An overhaul of the district’s career education programs seeks to make classes more challenging and put career-track students on the path to higher ed, but many schools have lost programs, and fewer students are participating overall.
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ISBE needs to lower cutoff scores from 85%. It was raised from 50% to 85%. Which is were the problem is.
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In the News: LSCs want audit of CPS finances
Local school council members of about a dozen Chicago Public Schools lamented proposed budget cuts for their schools Monday morning and called on Illinois Attorney General Lisa Madigan to audit CPS finances, the Sun-Times reports. The LSC members also want an elected school board, which CPS has never had. Last November, voters in over 300 precincts approved an advisory referendum calling for an elected board.
EXACERBATING INEQUALITY: CPS released next year’s individual school budgets to principals last week and, according to the CTU, schools across the city are seeing 10 percent to 25 percent cuts in funding. The union and education experts predict these cuts will lead to eliminated positions and more split-level classes, among other negative outcomes. “What we’re going to see is a degradation of education in neighborhood public schools, which is likely to result in even a widening of the inequalities that we already have in CPS,” said Pauline Lipman, professor of educational policy studies and director of the Collaborative for Equity and Justice in Education at the University of Illinois at Chicago. (Progress Illinois)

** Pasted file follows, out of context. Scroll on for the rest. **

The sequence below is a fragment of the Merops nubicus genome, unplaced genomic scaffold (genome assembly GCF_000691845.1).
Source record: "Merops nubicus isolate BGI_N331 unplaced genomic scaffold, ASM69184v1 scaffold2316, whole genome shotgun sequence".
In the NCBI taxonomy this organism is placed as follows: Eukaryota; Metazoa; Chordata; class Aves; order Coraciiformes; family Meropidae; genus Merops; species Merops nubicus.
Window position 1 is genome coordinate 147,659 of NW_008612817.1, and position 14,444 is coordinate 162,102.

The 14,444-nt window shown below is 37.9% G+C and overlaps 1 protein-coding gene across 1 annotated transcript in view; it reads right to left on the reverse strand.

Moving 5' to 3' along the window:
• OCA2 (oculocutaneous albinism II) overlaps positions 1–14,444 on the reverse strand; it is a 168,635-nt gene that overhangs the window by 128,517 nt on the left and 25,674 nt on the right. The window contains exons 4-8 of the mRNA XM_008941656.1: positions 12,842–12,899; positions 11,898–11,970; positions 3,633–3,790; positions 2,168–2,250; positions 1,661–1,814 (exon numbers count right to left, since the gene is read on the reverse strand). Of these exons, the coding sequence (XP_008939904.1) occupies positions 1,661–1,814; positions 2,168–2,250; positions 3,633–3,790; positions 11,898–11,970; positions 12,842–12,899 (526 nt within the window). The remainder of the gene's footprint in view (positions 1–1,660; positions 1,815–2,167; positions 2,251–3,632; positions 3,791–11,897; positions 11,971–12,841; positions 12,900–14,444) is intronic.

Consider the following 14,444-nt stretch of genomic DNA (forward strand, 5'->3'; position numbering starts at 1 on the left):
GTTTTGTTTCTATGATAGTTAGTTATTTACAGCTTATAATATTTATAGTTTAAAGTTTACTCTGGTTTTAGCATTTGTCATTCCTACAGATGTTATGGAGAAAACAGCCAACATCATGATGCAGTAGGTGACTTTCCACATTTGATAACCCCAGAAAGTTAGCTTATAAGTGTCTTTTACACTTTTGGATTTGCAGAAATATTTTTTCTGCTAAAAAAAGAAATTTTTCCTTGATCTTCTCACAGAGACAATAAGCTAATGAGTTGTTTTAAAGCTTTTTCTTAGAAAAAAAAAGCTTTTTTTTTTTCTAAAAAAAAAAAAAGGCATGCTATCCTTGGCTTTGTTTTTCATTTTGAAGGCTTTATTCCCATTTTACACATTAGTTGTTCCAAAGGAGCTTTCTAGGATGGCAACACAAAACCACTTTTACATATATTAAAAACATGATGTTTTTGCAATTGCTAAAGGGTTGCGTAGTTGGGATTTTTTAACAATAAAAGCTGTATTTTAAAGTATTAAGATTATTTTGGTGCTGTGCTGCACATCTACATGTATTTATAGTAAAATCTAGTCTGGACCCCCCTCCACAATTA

IN THE NATION
INDUSTRY OF MEDIOCRITY: The U.S. teacher training system is badly broken, turning out rookie educators who have little hands-on experience running classrooms and are quickly overwhelmed by the job, according to a report released Tuesday by the National Council on Teacher Quality. The review found "an industry of mediocrity," with the vast majority of programs earning fewer than three stars on a four-star rating scale - and many earning no stars at all. (Reuters)
CUT TO THE BONE: Under a draconian budget passed by the Philadelphia School District last month, many who play supporting roles — aide, counselor, secretary, security monitor — will be gone by September, nor will there be money for books, paper, a nurse or the school’s locally celebrated rock band.